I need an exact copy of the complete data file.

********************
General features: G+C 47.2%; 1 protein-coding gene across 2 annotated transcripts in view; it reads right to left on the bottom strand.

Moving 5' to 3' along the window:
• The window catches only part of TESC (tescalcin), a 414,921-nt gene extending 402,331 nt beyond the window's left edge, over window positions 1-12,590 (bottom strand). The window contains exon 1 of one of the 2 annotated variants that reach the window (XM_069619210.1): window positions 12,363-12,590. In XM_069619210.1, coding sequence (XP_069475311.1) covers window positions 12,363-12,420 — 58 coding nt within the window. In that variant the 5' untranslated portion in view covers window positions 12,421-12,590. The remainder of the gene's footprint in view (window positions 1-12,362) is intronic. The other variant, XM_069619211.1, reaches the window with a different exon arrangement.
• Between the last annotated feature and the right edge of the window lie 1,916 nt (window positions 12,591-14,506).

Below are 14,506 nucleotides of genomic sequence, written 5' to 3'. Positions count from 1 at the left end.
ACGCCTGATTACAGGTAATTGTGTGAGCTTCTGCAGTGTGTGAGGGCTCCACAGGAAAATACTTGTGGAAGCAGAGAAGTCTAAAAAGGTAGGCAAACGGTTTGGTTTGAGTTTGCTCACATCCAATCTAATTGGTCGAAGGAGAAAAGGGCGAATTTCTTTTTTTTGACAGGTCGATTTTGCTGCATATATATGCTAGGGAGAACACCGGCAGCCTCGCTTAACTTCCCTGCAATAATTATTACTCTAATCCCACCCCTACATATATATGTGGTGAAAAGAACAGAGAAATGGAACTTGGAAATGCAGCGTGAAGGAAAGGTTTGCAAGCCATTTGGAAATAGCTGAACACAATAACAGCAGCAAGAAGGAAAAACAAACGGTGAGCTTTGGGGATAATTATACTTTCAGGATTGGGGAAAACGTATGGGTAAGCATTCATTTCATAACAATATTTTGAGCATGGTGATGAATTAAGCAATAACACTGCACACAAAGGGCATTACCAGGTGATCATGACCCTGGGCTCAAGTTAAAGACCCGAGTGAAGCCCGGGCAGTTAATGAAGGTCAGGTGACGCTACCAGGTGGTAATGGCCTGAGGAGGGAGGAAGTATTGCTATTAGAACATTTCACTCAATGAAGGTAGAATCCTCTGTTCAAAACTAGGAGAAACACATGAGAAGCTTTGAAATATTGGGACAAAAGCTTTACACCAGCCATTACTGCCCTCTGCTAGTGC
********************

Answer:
General features: G+C 47.2%; 1 protein-coding gene across 2 annotated transcripts in view; it reads right to left on the bottom strand.

Moving 5' to 3' along the window:
• The window catches only part of TESC (tescalcin), a 414,921-nt gene extending 402,331 nt beyond the window's left edge, over window positions 1-12,590 (bottom strand). The window contains exon 1 of one of the 2 annotated variants that reach the window (XM_069619210.1): window positions 12,363-12,590. In XM_069619210.1, coding sequence (XP_069475311.1) covers window positions 12,363-12,420 — 58 coding nt within the window. In that variant the 5' untranslated portion in view covers window positions 12,421-12,590. The remainder of the gene's footprint in view (window positions 1-12,362) is intronic. The other variant, XM_069619211.1, reaches the window with a different exon arrangement.
• Between the last annotated feature and the right edge of the window lie 1,916 nt (window positions 12,591-14,506).

Below are 14,506 nucleotides of genomic sequence, written 5' to 3'. Positions count from 1 at the left end.
ACGCCTGATTACAGGTAATTGTGTGAGCTTCTGCAGTGTGTGAGGGCTCCACAGGAAAATACTTGTGGAAGCAGAGAAGTCTAAAAAGGTAGGCAAACGGTTTGGTTTGAGTTTGCTCACATCCAATCTAATTGGTCGAAGGAGAAAAGGGCGAATTTCTTTTTTTTGACAGGTCGATTTTGCTGCATATATATGCTAGGGAGAACACCGGCAGCCTCGCTTAACTTCCCTGCAATAATTATTACTCTAATCCCACCCCTACATATATATGTGGTGAAAAGAACAGAGAAATGGAACTTGGAAATGCAGCGTGAAGGAAAGGTTTGCAAGCCATTTGGAAATAGCTGAACACAATAACAGCAGCAAGAAGGAAAAACAAACGGTGAGCTTTGGGGATAATTATACTTTCAGGATTGGGGAAAACGTATGGGTAAGCATTCATTTCATAACAATATTTTGAGCATGGTGATGAATTAAGCAATAACACTGCACACAAAGGGCATTACCAGGTGATCATGACCCTGGGCTCAAGTTAAAGACCCGAGTGAAGCCCGGGCAGTTAATGAAGGTCAGGTGACGCTACCAGGTGGTAATGGCCTGAGGAGGGAGGAAGTATTGCTATTAGAACATTTCACTCAATGAAGGTAGAATCCTCTGTTCAAAACTAGGAGAAACACATGAGAAGCTTTGAAATATTGGGACAAAAGCTTTACACCAGCCATTACTGCCCTCTGCTAGTGC